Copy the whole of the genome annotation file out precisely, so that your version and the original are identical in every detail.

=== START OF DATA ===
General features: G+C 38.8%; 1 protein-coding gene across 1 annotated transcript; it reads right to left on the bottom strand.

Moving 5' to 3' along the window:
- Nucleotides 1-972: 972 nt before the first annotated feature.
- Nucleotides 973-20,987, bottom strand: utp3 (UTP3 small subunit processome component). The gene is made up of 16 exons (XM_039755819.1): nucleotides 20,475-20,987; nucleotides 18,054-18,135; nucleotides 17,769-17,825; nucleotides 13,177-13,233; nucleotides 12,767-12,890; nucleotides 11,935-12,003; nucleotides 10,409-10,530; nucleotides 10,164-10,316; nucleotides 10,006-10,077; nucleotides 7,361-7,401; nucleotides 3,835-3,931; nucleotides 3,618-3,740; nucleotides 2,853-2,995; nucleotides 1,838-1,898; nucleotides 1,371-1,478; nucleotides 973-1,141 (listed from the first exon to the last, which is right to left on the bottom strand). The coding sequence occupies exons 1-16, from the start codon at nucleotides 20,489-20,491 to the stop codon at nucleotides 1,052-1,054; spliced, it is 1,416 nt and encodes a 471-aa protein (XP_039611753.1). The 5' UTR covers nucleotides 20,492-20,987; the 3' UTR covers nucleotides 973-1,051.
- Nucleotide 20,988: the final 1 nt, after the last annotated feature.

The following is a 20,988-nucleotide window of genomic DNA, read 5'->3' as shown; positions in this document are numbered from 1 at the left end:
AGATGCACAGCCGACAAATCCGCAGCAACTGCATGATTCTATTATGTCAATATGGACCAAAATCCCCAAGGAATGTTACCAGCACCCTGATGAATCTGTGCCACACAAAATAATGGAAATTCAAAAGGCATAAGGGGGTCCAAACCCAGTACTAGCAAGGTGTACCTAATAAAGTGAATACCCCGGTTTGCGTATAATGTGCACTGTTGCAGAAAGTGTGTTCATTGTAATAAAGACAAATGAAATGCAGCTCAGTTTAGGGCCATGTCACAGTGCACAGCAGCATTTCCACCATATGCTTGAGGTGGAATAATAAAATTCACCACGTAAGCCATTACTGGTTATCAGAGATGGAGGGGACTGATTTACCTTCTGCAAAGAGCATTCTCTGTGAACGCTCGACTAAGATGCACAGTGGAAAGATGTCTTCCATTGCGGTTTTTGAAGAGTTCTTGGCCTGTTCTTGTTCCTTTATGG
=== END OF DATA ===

General features: G+C 38.8%; 1 protein-coding gene across 1 annotated transcript; it reads right to left on the bottom strand.

Moving 5' to 3' along the window:
- Nucleotides 1-972: 972 nt before the first annotated feature.
- Nucleotides 973-20,987, bottom strand: utp3 (UTP3 small subunit processome component). The gene is made up of 16 exons (XM_039755819.1): nucleotides 20,475-20,987; nucleotides 18,054-18,135; nucleotides 17,769-17,825; nucleotides 13,177-13,233; nucleotides 12,767-12,890; nucleotides 11,935-12,003; nucleotides 10,409-10,530; nucleotides 10,164-10,316; nucleotides 10,006-10,077; nucleotides 7,361-7,401; nucleotides 3,835-3,931; nucleotides 3,618-3,740; nucleotides 2,853-2,995; nucleotides 1,838-1,898; nucleotides 1,371-1,478; nucleotides 973-1,141 (listed from the first exon to the last, which is right to left on the bottom strand). The coding sequence occupies exons 1-16, from the start codon at nucleotides 20,489-20,491 to the stop codon at nucleotides 1,052-1,054; spliced, it is 1,416 nt and encodes a 471-aa protein (XP_039611753.1). The 5' UTR covers nucleotides 20,492-20,987; the 3' UTR covers nucleotides 973-1,051.
- Nucleotide 20,988: the final 1 nt, after the last annotated feature.

The following is a 20,988-nucleotide window of genomic DNA, read 5'->3' as shown; positions in this document are numbered from 1 at the left end:
AGATGCACAGCCGACAAATCCGCAGCAACTGCATGATTCTATTATGTCAATATGGACCAAAATCCCCAAGGAATGTTACCAGCACCCTGATGAATCTGTGCCACACAAAATAATGGAAATTCAAAAGGCATAAGGGGGTCCAAACCCAGTACTAGCAAGGTGTACCTAATAAAGTGAATACCCCGGTTTGCGTATAATGTGCACTGTTGCAGAAAGTGTGTTCATTGTAATAAAGACAAATGAAATGCAGCTCAGTTTAGGGCCATGTCACAGTGCACAGCAGCATTTCCACCATATGCTTGAGGTGGAATAATAAAATTCACCACGTAAGCCATTACTGGTTATCAGAGATGGAGGGGACTGATTTACCTTCTGCAAAGAGCATTCTCTGTGAACGCTCGACTAAGATGCACAGTGGAAAGATGTCTTCCATTGCGGTTTTTGAAGAGTTCTTGGCCTGTTCTTGTTCCTTTATGG